The storm was rolling in. I could see it from my kitchen windows. The sun was setting, and the dark line of clouds created quite the contrast. Wind slammed the house ahead of the rain. Lightning flashed, and thunder crashed.
I turned off my lights to enjoy the beauty of the storm.
Once it arrived in full force, it would be safer to move away from the windows, but for at least ten minutes, I watched and listened and marveled. It was vast, almost majestic. I thought about other perspectives of the storm. Some people were far enough from the storm, they were outside enjoying a beautiful sunset. Others had just weathered the storm and might be walking outside to pick up twigs and other debris. If a plane was nearby, it likely didn’t look like much of a storm at all from above it.
Storms can be frightening and devastating. Our past experiences impact our anticipation of pending storms of our lives, not just physically but emotionally and spiritually. They might prompt hesitation and trepidation. They might also prompt resolve and faith.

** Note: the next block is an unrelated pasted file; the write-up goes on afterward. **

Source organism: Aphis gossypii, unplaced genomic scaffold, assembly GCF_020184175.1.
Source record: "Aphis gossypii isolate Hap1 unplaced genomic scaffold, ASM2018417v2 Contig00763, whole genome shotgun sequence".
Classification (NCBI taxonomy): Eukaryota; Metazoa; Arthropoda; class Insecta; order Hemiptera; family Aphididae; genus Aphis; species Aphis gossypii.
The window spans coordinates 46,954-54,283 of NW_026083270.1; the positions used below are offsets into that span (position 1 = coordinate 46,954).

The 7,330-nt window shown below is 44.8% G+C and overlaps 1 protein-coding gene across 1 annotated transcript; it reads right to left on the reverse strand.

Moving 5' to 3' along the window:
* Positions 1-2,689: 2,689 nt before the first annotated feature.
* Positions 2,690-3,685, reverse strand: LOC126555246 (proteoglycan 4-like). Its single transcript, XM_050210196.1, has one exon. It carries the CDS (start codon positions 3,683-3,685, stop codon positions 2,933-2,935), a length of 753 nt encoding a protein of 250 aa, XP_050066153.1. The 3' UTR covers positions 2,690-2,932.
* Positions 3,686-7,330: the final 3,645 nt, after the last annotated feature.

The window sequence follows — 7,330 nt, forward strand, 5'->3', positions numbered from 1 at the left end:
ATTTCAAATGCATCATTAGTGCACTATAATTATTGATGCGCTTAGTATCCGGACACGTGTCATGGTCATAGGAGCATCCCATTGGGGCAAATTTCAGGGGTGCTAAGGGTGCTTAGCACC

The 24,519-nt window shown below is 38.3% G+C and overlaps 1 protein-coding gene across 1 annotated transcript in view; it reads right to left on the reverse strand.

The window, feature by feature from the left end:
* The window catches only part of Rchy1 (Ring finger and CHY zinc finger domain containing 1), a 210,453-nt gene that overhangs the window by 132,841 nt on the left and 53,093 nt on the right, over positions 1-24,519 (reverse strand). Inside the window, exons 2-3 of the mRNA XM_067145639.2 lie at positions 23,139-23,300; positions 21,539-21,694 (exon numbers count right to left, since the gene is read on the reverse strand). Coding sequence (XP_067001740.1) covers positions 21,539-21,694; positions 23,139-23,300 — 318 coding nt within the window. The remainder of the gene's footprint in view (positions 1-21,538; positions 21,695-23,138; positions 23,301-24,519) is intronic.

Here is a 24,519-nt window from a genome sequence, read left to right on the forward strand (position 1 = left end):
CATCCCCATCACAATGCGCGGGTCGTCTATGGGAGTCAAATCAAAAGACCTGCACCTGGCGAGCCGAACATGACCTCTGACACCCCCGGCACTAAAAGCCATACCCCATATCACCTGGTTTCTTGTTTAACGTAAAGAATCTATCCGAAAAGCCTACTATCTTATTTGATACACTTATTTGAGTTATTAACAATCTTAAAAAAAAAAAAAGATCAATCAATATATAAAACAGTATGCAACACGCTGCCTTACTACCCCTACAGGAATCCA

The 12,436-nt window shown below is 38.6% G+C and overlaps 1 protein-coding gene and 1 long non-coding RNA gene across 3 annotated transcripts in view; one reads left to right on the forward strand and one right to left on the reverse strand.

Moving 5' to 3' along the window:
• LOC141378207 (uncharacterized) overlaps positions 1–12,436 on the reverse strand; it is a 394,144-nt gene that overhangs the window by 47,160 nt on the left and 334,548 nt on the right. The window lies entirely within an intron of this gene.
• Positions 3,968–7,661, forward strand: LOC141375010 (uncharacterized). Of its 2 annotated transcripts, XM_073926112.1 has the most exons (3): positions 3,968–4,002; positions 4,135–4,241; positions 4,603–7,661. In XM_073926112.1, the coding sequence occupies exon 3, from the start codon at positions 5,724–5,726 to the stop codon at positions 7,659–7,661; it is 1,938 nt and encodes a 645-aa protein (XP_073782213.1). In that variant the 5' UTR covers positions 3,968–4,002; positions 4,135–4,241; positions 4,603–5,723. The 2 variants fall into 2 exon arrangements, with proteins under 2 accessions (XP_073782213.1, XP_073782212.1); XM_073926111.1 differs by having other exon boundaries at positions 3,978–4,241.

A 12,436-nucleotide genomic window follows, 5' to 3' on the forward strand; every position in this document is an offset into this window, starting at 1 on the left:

We don’t see all storms coming—sometimes because they are fast-moving and indeterminately shifting and, other times, because we are not paying attention. We can’t control the damage as it happens, although some preparation can certainly have an impact. We clean up and repair as we can. We can get caught in the action of it all—what we can do, fix, prepare, avoid. But some of it happens inside of us, and it’s important, too. When we’re willing to recognize the majesty and beauty, even in brief moments, when we can shift our perspective, we might experience the storms in our lives with a bit more context.